Apple (AAPL)'s stock continued its streak of absolute and relative underperformance during the second quarter. However, in our view, the Company's long term competitive positioning is strong and intact , particularly due to their aggressive, multi billion dollar re investment in its supply chain, which should bear fruit over a multi year period. While much has been said about Samsung since it recently surpassed Apple in terms of units sold, we think "units sold" is a poor proxy for competition, at the very least, until we figure the profits generated by those units. As of the first calendar quarter 2013, we estimate Apple generated $215 in operating profit per iPhone, compared to Samsung, which generated about $90 per smartphone. Clearly, Apple's collective smartphone value proposition is superior to Samsung and considerably more than the rest of their rival peer group which collectively continue to generate losses. However, Apple's profitability per iPhone during all of 2012 averaged about $265 , while Samsung averaged about $80. So at the margin, Apple ceded roughly $50 of profitability per iPhone relative to its 2012 average. This per unit profit decline could suggest that Apple's competitive edge has eroded. However, Samsung only picked up about $10 per unit, and the rest of the competitive field narrowed their losses by about $5 to $10 per unit, which begs, where did the other $30 35 of profit per iPhone go?
Given that Apple's average iPhone prices have not changed in proportion, it is certainly not accruing to Apple's customers. Perhaps some of that value accrued to customers of Apple's competitors? But if that were true, Apple's competitive cohort probably would have exercised some pricing power by now, but they have not done so, considering prices by smartphone segment have been relatively flat.
Now, as we have noted in the past, Apple's capital expenditure budget has risen rapidly over the years, meaning Apple is aggressively reinvesting into its business. Apple's "cost of sales" as a percent of revenues has risen nearly ten percentage points compared to the first calendar quarter of 2012. As a result of this dramatic rise in costs over a relatively short period of time, we suspect that much of the profitability per unit has gone to Apple suppliers. While it is unsettling to see per unit iPhone profitability decline, we believe that Apple will eventually realize returns on these expenditures, particularly by increasingly exercising more scale over its asset and supplier base.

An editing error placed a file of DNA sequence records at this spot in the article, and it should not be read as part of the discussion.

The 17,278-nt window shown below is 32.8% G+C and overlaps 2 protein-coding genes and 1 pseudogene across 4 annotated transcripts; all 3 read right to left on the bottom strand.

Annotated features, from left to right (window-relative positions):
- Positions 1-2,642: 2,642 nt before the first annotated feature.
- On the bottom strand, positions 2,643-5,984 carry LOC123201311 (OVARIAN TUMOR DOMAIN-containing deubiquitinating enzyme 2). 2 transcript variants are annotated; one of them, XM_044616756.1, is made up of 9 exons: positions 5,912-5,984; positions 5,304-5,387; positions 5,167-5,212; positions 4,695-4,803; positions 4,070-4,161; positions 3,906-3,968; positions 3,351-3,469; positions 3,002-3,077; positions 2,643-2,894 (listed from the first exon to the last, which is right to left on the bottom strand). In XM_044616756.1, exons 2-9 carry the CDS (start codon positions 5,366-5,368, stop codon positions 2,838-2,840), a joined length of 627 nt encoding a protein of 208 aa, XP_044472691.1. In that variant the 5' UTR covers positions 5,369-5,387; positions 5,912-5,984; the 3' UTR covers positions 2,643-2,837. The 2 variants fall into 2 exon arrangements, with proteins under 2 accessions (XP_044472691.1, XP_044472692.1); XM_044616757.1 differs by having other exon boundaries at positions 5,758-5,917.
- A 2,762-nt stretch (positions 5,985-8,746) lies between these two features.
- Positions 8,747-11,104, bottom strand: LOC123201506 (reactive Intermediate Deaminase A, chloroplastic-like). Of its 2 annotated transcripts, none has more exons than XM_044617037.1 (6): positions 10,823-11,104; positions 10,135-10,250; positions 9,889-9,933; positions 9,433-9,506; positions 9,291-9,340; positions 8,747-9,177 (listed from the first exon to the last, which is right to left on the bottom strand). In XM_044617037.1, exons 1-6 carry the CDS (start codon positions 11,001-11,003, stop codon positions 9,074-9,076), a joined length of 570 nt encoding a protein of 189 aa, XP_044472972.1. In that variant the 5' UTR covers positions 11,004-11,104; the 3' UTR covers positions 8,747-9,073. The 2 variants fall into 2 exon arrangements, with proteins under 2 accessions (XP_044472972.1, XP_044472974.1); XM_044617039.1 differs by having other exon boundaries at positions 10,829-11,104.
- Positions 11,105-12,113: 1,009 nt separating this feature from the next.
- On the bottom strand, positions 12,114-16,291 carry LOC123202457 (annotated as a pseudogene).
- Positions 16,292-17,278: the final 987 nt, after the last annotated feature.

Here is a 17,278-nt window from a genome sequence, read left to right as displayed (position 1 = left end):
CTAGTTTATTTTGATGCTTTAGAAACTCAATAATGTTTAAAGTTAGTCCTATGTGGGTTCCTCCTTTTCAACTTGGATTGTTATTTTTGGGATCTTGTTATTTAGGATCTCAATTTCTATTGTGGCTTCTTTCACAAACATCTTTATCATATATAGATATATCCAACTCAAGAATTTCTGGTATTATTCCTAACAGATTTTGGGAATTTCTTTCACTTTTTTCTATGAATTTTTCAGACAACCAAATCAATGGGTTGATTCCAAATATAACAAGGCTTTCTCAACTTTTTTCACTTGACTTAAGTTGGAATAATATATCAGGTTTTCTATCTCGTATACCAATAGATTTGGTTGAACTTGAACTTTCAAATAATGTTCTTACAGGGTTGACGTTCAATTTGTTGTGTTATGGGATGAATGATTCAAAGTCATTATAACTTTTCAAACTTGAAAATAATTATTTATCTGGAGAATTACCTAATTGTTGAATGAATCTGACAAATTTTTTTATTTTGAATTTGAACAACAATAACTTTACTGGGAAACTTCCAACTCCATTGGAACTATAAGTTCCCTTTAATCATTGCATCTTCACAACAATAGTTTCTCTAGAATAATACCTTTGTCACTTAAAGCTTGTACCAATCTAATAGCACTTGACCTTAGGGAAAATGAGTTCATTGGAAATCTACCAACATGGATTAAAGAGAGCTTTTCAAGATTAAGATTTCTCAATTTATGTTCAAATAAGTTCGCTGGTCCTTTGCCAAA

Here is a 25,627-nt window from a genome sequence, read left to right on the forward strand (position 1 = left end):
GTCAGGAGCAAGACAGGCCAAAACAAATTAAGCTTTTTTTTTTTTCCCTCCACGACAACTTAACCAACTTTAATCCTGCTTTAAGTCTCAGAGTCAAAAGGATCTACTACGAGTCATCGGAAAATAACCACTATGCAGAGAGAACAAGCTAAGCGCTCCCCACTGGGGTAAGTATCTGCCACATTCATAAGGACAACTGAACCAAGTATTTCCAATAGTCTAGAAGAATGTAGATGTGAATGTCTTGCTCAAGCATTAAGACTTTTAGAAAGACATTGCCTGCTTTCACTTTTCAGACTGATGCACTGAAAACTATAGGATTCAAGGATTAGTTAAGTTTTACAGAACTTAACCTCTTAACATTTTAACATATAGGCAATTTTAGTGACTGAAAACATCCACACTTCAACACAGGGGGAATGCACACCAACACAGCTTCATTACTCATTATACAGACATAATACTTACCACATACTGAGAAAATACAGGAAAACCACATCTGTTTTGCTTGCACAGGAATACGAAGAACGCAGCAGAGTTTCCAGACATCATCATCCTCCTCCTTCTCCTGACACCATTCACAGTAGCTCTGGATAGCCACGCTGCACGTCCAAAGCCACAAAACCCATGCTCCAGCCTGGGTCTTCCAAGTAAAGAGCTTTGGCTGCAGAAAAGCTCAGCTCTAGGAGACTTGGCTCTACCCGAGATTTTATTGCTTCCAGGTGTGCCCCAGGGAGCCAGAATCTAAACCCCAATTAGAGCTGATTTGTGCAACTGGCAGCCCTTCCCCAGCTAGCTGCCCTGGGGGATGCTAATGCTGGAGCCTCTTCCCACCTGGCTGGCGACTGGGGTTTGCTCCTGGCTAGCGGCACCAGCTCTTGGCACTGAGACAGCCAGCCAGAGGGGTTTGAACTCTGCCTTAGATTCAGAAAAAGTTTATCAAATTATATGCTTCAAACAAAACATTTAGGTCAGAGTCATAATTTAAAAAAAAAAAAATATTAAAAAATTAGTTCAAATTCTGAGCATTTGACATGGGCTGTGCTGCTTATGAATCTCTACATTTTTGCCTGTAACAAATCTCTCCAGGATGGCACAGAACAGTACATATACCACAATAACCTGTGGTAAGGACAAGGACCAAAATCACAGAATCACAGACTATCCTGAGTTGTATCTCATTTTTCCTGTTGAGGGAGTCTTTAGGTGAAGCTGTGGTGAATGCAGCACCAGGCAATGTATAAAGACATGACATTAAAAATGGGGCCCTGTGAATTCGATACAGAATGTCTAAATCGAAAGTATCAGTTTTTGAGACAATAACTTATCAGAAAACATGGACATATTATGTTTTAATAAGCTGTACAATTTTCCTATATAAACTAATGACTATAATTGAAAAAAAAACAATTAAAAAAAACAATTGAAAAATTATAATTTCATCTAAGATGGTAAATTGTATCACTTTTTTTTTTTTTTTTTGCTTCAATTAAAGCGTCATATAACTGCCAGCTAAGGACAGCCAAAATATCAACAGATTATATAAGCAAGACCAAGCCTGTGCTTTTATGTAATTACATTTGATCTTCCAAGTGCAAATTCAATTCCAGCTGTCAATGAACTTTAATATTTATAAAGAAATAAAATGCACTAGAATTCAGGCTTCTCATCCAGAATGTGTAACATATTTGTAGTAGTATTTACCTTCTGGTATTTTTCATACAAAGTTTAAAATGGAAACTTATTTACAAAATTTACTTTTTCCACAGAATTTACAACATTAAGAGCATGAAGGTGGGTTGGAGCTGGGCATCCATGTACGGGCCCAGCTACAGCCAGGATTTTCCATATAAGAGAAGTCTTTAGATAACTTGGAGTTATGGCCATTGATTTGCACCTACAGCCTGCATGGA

So we realize that Apple's rival peer group is making competitive inroads, but we do not think they are as dramatic, nor as sustainable, as the market seems to be implying and that the majority of Apple's lower profitability represents current investments in future returns. Indeed, considering that the stock ended the quarter at close to just a 4 X Enterprise Value to EBITDA multiple, and although the past few quarters have been difficult for Apple shareholders, we believe patience and a focus on Apple's long term growth of their best in class ecosystem will be rewarded in due course.
From Wedgewood Partners' second quarter 2013 letter.